Here’s a selection of stories from the past week, as of Thurs., Sept. 6:
A victory for LGBT activists in India this week as the country’s Supreme Court overturned a law criminalizing gay sex. It was seldom used to actually criminally prosecute people, mostly for threatening and blackmailing purposes.
Tragedy in Brazil this week as the Museo Nacional in Rio de Janeiro went up in flames. Luckily no one was reported injured, but it’s an immense cultural loss –nearly 20 million artifacts and documents were held in the museum, and some 90 percent were reported lost. Protestors across the city met police after the fire was linked to the government’s cutback on spending and poor maintenance of the building.
Judge Brett Kavanaugh was on the stand this week as his confirmation hearings before the Senate begin. Day one saw protestors interrupting and gathering outside Capitol Hill, including some dressed as characters from the recent TV treatment of the “Handmaid’s Tale,” which, in case you didn’t have to read it in high school, is about a dystopia that treats women as property and severely limits every aspect of their lives. This is important as one of the main issues being discussed is Kavanaugh’s stance on the Roe v. Wade decision, as well as LGBT rights. Some 70 protestors were arrested on the first day alone. Democratic senators repeatedly interrupted proceedings with calls for the hearings to be stalled, with some calling for it to be stopped altogether, outraged that 42,000 documents were released the night before the hearings began. Their complaints were two-fold: one, that they didn’t have enough time to review what they had, and two, that there were still more than 100,000 documents being withheld by the Trump administration.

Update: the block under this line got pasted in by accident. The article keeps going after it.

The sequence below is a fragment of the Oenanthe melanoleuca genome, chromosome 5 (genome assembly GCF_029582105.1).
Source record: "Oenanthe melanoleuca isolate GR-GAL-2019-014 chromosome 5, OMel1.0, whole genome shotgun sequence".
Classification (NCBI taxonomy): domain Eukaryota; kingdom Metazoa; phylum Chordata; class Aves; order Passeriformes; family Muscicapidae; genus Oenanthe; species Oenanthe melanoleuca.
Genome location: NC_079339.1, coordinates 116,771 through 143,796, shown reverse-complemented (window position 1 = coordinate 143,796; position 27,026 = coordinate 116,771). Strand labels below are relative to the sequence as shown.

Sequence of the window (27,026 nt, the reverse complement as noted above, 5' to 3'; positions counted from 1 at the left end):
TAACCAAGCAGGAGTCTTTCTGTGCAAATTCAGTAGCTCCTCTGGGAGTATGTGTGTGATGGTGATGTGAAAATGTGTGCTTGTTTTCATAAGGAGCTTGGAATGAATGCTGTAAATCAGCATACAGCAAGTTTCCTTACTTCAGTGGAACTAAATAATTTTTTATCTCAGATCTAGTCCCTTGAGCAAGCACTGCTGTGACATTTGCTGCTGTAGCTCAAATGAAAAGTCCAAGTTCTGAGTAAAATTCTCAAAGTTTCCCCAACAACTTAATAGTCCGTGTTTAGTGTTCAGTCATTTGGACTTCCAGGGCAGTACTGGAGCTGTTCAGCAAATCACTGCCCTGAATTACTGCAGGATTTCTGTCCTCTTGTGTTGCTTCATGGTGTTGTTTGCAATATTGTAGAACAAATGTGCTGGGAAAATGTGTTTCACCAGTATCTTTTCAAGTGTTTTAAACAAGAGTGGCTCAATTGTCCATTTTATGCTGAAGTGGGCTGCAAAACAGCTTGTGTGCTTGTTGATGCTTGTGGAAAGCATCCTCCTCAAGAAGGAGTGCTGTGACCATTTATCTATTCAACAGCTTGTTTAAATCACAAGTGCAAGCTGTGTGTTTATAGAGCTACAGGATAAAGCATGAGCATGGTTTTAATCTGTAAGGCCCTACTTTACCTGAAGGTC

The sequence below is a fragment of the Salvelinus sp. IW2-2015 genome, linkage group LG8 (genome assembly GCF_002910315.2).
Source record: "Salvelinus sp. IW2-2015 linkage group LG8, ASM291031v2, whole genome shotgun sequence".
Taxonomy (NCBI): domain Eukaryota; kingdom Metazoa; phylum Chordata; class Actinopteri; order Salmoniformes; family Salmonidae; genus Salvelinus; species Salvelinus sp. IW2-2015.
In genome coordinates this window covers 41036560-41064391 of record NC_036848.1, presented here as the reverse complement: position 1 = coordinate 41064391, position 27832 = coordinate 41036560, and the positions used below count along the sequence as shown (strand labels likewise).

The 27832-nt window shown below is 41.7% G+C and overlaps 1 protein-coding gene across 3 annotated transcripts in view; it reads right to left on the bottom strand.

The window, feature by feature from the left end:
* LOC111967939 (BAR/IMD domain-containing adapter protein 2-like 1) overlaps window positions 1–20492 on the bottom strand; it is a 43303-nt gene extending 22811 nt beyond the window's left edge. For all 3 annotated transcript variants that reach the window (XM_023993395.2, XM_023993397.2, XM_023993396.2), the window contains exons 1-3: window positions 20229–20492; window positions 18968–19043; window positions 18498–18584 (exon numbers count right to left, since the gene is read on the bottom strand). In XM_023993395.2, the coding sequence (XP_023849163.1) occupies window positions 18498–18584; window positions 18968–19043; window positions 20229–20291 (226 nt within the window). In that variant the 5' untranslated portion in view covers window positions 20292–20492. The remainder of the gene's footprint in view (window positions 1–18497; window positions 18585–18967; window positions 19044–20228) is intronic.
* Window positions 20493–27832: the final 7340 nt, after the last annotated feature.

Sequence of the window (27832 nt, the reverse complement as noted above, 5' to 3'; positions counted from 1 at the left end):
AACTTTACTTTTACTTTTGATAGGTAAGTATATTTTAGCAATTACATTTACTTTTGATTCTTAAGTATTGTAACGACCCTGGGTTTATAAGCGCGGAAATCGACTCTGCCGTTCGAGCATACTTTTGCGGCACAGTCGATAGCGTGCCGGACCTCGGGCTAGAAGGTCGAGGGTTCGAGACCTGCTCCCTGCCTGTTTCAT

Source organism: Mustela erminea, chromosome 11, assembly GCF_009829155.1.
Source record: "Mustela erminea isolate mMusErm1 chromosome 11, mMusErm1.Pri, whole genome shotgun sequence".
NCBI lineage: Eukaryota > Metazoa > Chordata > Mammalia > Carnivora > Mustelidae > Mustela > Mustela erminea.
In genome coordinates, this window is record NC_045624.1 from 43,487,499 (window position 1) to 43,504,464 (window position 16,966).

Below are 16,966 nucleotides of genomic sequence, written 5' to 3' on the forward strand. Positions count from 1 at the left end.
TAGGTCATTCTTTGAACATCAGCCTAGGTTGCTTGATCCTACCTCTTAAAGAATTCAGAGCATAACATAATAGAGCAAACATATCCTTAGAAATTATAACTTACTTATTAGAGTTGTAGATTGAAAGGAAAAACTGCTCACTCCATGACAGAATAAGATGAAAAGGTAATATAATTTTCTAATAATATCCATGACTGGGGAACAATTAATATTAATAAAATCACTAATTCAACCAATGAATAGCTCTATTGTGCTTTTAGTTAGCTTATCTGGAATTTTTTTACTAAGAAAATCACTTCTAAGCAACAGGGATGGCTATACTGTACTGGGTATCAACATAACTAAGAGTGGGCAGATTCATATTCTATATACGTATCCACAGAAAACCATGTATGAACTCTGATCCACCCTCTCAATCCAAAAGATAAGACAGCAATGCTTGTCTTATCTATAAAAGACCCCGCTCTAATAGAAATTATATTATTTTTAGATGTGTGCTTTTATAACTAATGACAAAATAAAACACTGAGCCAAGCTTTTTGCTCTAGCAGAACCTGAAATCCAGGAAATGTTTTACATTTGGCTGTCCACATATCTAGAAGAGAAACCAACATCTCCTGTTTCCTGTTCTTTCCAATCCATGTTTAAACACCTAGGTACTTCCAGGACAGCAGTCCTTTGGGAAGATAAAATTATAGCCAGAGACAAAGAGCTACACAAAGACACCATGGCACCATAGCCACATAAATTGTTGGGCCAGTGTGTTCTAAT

Talk about intrigue –everyone was abuzz this week about the anonymous New York Times op-ed written by someone alleging they were within the “resistance” within the White House, set on keeping President Trump in check. The fact the NYT allowed anonymity is telling, reports Axios, since they usually require sources of opinion pieces to identify themselves. No one knows who the author was, since the list of ‘senior officials’ it could be lists in the hundreds, and speculation abounded as people, including the West Wing, played a guessing game. Accusations were even levied at VP Mike Pence. Trump’s response was to tweet the totally ambiguous “TREASON?,” call the editorial “gutless” and say he was the only reason the NYT was still around. WH nerves are frayed this week after copies of legendary Wash Po reporter/editor Bob Woodward’s new book, “Fear,” leaked to the press and painted a less than ideal picture of the president –the latest in a series of books to come from sources close to the president and illustrate scenes of chaos from behind the scenes in the Oval Office.
Big tech also had hearings on Capitol Hill this week, as Facebook COO Sheryl Sandberg and Twitter CEO Jack Dorsey were grilled by lawmakers about their handling of foreign meddling and user privacy. Notably missing was Google, whose offer to send a top legal representative in place of Alphabet (Google’s parent company) CEO Larry Page was rejected –instead, Congress opted to seat an empty chair at their place.